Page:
If someone commits offence as stated in any of the sections above the person will be charged under these sections and will be punished accordingly. The punishment may be imprisonment or fine or both as stated in the sections or as the court may deem fit.


Along with the laws ministry of home affairs has approved a scheme named CYBERCRIME PREVENTION AGAINST WOMEN AND CHILDREN (CCPWC) SCHEME [6].

The main objective of CCPWC Scheme is to have an effective mechanism to handle cybercrimes against women and children in the country.  The scheme has a total estimated outlay of Rs. 223.198 crores.


  1. Online Cybercrime reporting Unit
  2. Forensic Unit
  3. Capacity Building Unit
  4. Research & Development Unit
  5. Awareness Creation Unit

Under the scheme, the components will provide a portal to report cybercrime, analyse the evidence according to the evidence act and IT act. The scheme itself will look after the capacity building, research and development and cybercrime awareness with the help of the components which have their designated role.


Laws in United States of America [7]

All electronic communications in the US are regulated by the Federal Communications Commission. Social Media proliferation like other countries has been a matter of concern in the United States as well. While the strong protections of the US Constitution and the Bill of Rights have resulted in very little government-mandated filtering or censorship, the internet became highly regulated as it expanded and developed in the United States.

The Computer Crime and Intellectual Property Section (CCIPS) of the United States Department of Justice is responsible for implementing the Department’s national strategies in combating computer and intellectual property crimes worldwide. In 1986, Congress passed the Computer Fraud and Abuse Act (CFAA). This law has been amended and expanded as internet technology has advanced, and it continues to form the basis for federal prosecutions of computer-related criminal activities. Other relevant federal statutes include the Electronic Communications Privacy Act (ECPA), the Identity Theft Enforcement and Restitution Act of 2008 (ITERA), Digital Millennium Copyright Act and Communications Decency Act etc.

US Federal law has provisions against online harassment which criminalises the use of electronic communication or interactive computer services to cause fear and distress. In addition to criminal federal law, there are two main civil offences at the federal level which may be applicable to cases of online harassment. The first potential route of civil redress is through defamation law, second being copyright law.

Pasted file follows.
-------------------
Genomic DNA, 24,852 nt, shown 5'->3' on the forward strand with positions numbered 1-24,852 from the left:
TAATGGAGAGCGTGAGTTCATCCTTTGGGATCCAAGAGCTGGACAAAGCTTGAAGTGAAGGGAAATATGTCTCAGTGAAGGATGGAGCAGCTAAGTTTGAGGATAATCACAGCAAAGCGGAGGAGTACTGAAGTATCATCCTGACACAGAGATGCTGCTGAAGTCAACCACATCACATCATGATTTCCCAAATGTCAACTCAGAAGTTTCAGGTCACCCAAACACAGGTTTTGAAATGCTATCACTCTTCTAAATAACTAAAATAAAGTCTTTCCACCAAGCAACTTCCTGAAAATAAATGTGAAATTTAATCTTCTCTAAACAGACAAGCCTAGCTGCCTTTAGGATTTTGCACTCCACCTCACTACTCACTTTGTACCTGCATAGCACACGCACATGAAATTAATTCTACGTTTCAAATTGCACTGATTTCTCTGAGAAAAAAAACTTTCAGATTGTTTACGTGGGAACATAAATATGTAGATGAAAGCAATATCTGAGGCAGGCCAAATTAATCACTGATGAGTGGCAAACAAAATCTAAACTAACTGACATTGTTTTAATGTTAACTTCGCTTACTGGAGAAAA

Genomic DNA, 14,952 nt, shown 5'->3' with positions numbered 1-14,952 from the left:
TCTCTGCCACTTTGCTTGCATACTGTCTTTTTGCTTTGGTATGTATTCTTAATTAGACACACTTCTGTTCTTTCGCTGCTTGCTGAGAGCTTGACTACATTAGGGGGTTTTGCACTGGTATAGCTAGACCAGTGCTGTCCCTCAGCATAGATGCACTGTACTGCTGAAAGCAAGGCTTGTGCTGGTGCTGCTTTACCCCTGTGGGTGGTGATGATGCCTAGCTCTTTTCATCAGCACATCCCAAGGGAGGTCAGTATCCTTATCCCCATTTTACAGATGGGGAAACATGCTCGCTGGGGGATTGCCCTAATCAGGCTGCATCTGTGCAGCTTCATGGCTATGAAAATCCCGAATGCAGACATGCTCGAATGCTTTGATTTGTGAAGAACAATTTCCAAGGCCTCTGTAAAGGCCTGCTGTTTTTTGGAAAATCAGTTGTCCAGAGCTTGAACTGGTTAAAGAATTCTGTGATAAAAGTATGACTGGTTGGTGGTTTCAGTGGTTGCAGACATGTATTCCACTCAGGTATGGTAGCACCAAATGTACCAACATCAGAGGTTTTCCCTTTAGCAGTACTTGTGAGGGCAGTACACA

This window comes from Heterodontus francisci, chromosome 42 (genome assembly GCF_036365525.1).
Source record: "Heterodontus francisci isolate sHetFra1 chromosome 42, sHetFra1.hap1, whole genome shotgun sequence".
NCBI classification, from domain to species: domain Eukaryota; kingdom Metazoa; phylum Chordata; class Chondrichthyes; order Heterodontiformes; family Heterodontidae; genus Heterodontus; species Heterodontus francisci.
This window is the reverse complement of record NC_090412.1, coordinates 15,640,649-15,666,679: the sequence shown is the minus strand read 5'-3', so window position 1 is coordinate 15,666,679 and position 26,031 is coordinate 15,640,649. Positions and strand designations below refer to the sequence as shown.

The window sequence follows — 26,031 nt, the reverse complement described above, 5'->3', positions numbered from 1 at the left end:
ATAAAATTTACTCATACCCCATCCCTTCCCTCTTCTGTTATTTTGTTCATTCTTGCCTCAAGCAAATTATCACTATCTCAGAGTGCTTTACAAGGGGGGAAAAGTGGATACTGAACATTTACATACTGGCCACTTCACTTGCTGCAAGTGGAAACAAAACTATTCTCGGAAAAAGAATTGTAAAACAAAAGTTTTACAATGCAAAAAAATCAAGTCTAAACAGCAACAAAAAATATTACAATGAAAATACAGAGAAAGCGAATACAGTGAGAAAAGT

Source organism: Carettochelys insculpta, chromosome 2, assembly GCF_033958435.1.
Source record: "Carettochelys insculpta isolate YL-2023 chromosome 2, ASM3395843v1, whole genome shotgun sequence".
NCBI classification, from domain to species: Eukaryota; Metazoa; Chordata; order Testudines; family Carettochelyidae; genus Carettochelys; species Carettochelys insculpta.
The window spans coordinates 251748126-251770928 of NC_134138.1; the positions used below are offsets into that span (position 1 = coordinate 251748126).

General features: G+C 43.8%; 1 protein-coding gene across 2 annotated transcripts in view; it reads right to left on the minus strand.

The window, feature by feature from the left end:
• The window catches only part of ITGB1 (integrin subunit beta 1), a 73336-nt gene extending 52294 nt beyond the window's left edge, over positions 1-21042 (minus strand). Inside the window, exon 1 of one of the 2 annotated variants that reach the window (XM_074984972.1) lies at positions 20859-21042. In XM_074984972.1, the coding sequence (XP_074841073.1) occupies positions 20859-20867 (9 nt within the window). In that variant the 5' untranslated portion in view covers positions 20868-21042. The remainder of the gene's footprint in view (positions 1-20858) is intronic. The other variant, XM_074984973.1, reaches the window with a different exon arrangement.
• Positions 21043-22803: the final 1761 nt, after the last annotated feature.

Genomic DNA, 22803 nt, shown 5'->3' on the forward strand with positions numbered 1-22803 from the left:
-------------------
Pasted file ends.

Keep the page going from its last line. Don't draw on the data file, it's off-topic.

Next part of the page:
Laws in United Kingdom [7]

Social media regulation in the United Kingdom is also a matter of great concern. A range of UK laws is currently being used to regulate the content of tweets and other online messages. At the moment, there is no particular consistency as to which laws will be used to regulate which messages. It appears to depend on what evidence is available. The House of Lords Select Committee on Communications has said that legislations currently in existence, including the Communications Act 2003, the Malicious Communications Act 1988 and the Protection from Harassment Act 1997, are enough to ensure that criminal offences committed using social media can be adequately prosecuted. In the UK, the Data Protection Act 1998 provides that businesses may process personal data if they have obtained the informed consent of the user.

The way ahead:

In numerous occasions, the existing legal system and framework have revealed meagreness while tackling emerging cyber-crimes done through social media. There’s no doubt that the existing laws and regulations seem sufficient to deal with all the cyber crimes but what is needed is the efficient and effective enforcement of the laws by the appropriate authorities. In this connection, the judiciary should also play an important role in order to make the application of laws more stringent to check cyber-crime.

The reason why social media regulation in the UK and US is relatively far better than ours because of a relatively better legislative framework touching on the issues which arise in social media. There are numerous corresponding legislations and regulations which effectively control the mischief which arises primarily at social media. These legislations are not media legislation but these are corresponding legislation which effectively trap and regulate the mischief that arises at a social media forum.

What Can be a possible solution to control the rise in cybercrimes is that the parliament can bring all the laws related to cybercrime under one umbrella and legislation can be passed for better understanding with efficient execution. There should be a dedicated framework for prevention, monitoring and enforcement. Also, a separate judicial system to deal specifically with these cyber crimes can be created.


  2. Nagarwal, Narender. (2019). Social Media Crime in Digital World -A Critique through Law, Policy and Practice. 10/1. 34.
  4. Majeesh K. Mathew vs. State of Kerala and Ors. (20.06.2018 – KERHC): MANU/KE/1334/2018, ILR2018 (3) Kerala583

This post is authored by Harshwardhan Khawale who is a 4th-year law student from ILS Law College, Pune.